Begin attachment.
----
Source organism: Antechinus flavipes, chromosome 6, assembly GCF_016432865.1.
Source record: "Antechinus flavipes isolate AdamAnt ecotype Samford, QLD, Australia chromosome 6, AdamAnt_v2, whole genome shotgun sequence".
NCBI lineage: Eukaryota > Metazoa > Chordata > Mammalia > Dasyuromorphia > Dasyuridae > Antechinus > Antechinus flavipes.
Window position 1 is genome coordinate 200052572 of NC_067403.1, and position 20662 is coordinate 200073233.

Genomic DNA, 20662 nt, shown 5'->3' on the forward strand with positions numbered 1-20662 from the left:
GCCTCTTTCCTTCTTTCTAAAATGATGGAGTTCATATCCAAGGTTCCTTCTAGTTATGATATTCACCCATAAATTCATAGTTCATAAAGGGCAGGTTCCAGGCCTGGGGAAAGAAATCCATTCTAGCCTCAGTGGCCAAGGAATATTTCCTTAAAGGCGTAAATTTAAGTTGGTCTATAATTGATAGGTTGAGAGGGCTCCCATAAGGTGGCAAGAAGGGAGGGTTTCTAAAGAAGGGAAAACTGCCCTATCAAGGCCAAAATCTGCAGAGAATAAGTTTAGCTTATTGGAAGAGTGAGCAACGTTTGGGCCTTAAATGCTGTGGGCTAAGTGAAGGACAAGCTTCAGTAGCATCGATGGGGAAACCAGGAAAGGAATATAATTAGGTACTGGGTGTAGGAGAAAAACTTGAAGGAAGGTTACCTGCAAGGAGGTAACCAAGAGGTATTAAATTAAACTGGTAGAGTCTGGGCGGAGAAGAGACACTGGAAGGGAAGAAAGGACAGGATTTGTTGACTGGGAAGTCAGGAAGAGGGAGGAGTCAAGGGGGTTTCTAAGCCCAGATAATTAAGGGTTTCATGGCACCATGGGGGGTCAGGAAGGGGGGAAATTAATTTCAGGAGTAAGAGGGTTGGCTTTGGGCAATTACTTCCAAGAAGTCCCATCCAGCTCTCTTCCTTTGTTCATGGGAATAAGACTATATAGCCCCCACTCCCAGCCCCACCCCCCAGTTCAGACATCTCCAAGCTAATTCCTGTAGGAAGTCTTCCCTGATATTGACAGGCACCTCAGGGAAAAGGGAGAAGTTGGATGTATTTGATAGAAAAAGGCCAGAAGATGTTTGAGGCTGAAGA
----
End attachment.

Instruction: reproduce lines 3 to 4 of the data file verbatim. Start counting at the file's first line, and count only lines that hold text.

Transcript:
NCBI lineage: Eukaryota > Metazoa > Chordata > Mammalia > Dasyuromorphia > Dasyuridae > Antechinus > Antechinus flavipes.
Window position 1 is genome coordinate 200052572 of NC_067403.1, and position 20662 is coordinate 200073233.